Created Wed, 26 Oct 2011 13:58:48 +0000 by peplin
Wed, 26 Oct 2011 13:58:48 +0000
I'm just getting started with USB programming using the recently released Microchip library on the chipKIT with the network shield. I've tried to learn as much as I can about proper USB programming and it's been good for the most part - however, I'm stuck at a ~75KB/s bulk transfer speed.
Some quick background - I need to create a simple USB device that spits on discrete messages to the host PC as fast as possible. The current strategy is to use minified JSON delimited by newlines sent via a bulk transfer endpoint. (of course this could be made faster using plain binary, but this will do for now).
I've trimmed down the GenericUSB example to test the maximum transfer rate, and created a Python receiver (wrapping libusb) for the host. The code is posted here if someone with more experience has a minute to take a look: < Argh, I can't post URLs to the forum. The code is available at "github / openxc / arduino-transfer-benchmarking" but without the spaces and with the github part completed with the top level domain. Sorry.>
On the chipKIT side, the main loop is pretty simple and is basically this:
// using our own loop seems faster than using the arduino's
handleInput = usb.GenWrite(DATA_ENDPOINT, messageBuffer, messageSize);
In Python it's a similar thing, a look that requests a read of some size until it hits 10MB transferred. This is the actual read function that gets called:
If you download the benchmarkUSB.pde sketch to the chipKIT, then run "python receiver.py" it will read 10MB from the device with various "read request" sizes ranging from 64 bytes (one packet) to 1KB.
It's my understanding that requesting more data from the host at a time will increase throughput as messaging overhead drops - for some reason, this isn't the case for my code. You'll see as the request size increases the throughput actually drops from 75KB/s to even lower numbers.
Any help would be greatly appreciated, as I'm stumped at this point. I don't think the problem is in the Python code, because I've also tried this benchmark from Java (on Android) and had similar results. That code is also in the Github repository - like the Python it's a pretty simple benchmark, it just does a bulk read of a certain size until it hits 10MB.
(Another thing I've noticed is that the
#define USB_SPEED_OPTION USB_FULL_SPEED
line in usb_config.h seems to have no effect. Whether I define low or full speed, the throughput is the same measly 75KB/s.)
Fri, 28 Oct 2011 20:51:26 +0000
Only a thought.
What is the size of you end point buffer and the size of your message? If you message is larger than the end point buffer by a byte you'll get a second transfer for the same message increasing overhead so a smaller message maybe faster than a larger message.
Further, if your can match your payload to your end point buffer size you may maximize speed.
Fri, 28 Oct 2011 21:06:25 +0000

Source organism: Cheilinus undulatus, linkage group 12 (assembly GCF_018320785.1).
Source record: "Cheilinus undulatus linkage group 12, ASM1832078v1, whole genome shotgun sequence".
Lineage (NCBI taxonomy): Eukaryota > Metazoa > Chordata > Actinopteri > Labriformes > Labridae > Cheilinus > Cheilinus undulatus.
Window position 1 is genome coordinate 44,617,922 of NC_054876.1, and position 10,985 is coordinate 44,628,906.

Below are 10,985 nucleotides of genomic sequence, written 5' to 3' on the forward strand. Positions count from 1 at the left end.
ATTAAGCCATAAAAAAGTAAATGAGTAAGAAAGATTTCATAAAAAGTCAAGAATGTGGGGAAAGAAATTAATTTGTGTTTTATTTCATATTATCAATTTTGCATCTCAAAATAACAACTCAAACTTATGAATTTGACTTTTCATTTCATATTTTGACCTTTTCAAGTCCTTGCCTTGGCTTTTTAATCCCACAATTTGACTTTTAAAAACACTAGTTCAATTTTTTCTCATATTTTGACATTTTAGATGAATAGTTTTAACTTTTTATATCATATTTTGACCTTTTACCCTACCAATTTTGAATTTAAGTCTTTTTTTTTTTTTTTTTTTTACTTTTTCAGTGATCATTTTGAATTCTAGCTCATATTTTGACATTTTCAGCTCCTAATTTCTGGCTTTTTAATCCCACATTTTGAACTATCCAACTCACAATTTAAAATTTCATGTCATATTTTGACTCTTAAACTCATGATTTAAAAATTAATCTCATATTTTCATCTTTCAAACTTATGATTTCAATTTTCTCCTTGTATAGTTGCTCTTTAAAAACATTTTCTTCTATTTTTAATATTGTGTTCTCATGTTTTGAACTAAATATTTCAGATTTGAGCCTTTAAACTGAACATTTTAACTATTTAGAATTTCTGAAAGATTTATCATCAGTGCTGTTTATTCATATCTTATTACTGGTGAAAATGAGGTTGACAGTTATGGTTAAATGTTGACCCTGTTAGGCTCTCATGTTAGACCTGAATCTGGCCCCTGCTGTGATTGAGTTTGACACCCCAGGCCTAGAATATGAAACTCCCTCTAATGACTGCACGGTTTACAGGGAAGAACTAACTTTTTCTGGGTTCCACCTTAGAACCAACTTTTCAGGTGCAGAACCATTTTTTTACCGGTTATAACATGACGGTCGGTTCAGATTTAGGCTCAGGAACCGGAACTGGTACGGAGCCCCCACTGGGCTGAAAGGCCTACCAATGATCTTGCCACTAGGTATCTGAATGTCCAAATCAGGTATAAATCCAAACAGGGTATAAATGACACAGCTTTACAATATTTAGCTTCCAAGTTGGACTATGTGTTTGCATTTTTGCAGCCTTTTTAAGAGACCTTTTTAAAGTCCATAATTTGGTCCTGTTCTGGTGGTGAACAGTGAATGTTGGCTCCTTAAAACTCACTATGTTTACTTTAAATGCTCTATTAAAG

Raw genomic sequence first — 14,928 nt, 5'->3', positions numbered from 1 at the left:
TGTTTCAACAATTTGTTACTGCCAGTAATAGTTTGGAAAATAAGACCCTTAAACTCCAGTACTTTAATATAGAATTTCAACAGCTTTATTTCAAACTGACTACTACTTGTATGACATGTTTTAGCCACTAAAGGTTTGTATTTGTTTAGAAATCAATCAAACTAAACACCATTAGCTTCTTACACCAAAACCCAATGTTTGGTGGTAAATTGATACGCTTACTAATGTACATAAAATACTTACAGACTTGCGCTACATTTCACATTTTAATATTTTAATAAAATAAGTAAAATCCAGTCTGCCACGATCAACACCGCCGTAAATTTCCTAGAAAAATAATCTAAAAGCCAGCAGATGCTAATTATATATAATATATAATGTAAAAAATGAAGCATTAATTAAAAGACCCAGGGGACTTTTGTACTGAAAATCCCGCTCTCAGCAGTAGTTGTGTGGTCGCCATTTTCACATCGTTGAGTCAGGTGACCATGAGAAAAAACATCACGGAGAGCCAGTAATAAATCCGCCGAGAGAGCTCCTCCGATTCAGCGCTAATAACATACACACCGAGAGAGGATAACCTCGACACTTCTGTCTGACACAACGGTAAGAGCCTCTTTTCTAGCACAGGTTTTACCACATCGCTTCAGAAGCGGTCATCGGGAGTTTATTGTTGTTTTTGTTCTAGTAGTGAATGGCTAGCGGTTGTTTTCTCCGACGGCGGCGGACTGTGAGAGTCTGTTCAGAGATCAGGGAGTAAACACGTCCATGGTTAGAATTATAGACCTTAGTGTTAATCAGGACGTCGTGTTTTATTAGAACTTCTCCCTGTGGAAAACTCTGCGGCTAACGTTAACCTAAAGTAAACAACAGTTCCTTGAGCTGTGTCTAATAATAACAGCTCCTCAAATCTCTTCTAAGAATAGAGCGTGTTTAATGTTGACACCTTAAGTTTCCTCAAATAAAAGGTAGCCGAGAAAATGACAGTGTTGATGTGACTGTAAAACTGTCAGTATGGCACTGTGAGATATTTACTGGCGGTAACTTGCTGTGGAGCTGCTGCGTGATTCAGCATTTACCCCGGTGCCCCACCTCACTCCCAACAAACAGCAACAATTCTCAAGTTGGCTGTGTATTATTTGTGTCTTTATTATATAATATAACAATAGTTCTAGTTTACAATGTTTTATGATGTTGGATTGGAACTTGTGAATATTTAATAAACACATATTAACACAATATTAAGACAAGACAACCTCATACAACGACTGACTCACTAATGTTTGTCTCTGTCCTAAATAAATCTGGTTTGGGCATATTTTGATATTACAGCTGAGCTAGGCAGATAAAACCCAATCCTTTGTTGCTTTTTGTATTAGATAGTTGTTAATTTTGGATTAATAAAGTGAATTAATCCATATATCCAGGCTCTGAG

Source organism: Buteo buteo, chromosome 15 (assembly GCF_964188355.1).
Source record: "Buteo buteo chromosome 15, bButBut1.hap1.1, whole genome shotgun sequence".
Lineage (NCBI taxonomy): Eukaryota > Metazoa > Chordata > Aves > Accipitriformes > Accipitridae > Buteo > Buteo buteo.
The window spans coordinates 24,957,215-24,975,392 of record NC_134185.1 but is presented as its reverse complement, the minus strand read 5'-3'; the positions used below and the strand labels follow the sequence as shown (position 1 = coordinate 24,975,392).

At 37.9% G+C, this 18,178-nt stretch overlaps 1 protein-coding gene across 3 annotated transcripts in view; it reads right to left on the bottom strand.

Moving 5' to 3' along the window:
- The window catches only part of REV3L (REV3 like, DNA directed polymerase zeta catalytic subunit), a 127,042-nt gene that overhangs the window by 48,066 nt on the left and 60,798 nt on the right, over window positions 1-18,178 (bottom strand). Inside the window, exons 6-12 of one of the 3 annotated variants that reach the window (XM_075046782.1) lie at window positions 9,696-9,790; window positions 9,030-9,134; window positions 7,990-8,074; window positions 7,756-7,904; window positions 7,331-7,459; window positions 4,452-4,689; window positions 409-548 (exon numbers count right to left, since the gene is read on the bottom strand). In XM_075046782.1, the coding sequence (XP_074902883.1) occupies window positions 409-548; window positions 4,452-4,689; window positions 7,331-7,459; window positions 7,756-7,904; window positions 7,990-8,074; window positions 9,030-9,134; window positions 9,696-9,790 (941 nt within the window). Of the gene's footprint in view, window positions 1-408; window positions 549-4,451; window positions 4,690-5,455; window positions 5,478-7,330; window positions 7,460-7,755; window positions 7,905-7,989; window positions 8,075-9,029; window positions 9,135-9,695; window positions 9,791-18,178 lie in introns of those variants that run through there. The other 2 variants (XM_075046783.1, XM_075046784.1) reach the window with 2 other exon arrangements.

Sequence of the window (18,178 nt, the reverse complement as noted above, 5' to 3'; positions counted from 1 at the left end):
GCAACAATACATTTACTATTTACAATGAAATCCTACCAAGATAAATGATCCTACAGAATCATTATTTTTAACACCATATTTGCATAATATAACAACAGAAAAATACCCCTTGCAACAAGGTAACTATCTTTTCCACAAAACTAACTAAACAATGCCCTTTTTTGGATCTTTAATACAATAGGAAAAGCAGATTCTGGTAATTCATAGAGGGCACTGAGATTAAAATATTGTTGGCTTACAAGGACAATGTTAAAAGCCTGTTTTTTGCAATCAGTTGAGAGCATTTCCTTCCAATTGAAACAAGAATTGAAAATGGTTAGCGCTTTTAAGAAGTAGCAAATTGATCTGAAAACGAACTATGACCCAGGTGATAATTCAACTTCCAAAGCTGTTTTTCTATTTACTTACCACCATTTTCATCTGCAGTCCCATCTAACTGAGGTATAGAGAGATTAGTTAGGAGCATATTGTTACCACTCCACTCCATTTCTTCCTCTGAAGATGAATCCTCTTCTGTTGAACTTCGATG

That's a good point - just to make sure it's not a problem right now, I'm only using a 43 byte message with a 64 byte buffer. Each should only trigger one transfer, and really just a single packet.
Wed, 02 Nov 2011 14:29:54 +0000
Doesn't USB send batches of up to 512 KB/sec? Is it speed that is crucial or data volume?
Wed, 02 Nov 2011 14:41:21 +0000
I'm not sure what you mean by batches - the maximum bulk transfer packet size for USB 2.0 is 512 bytes, which might be what you're referring to. I'm stuck with USB 1.1 here, so my packets are limited to 64 bytes.
The data doesn't come all at once, so I'm stuck sending small messages and not one big chunk. This doesn't mean that the host PC can't request more than 1 message's worth of data at a time, though - that's where I'm stuck.
Mon, 06 Feb 2012 19:46:51 +0000
I want to update this thread because I believe I solved the problem!
Jacob, I think your advice was on the right track about matching buffer sizes.
I've summarized the whole issue here (http://christopherpeplin.com/2012/02/bulk-usb-throughput/) and copied the solution below:
The problem ended up being much simpler and had more to do with one of the core design principles of USB. After shelving this issue for a few months, I revisited the problem and something caught my eye.
No matter how many bytes were requested on the host, from 64 to 4096, the read operation only every returned 45 bytes - one message. USB uses 64 byte packets, and it uses a less than 64 byte packet (traditionally but not limited to a zero length packet) to indicate the end of a transfer. Were we causing a lot of extra overhead by ending every transfer after 45 byets?
I padded out the 45 byte test message I was using to 64 bytes, and now it is much faster (70KB/s from Python to 650+ KB/s). Previously, we requested 1024 bytes but got 45, which is less than a full 64 byte packet so of course, the transfer was closed.
In hindsight this seems like a pretty important thing to know about USB, but being new to driver development, it wasn't obvious and I couldn't find any references to how the less-than-max length packet can effect performance elsewhere.
Wed, 08 Feb 2012 02:31:43 +0000
I want to update this thread because I believe I solved the problem! ...snip... In hindsight this seems like a pretty important thing to know about USB, but being new to driver development, it wasn't obvious and I couldn't find any references to how the less-than-max length packet can effect performance elsewhere.
No Chris, its not your fault. It's not your fault, it's not your fault. (Think Goodwill Hunting and this is where you start to cry).
Protocols should not be designed by a committee.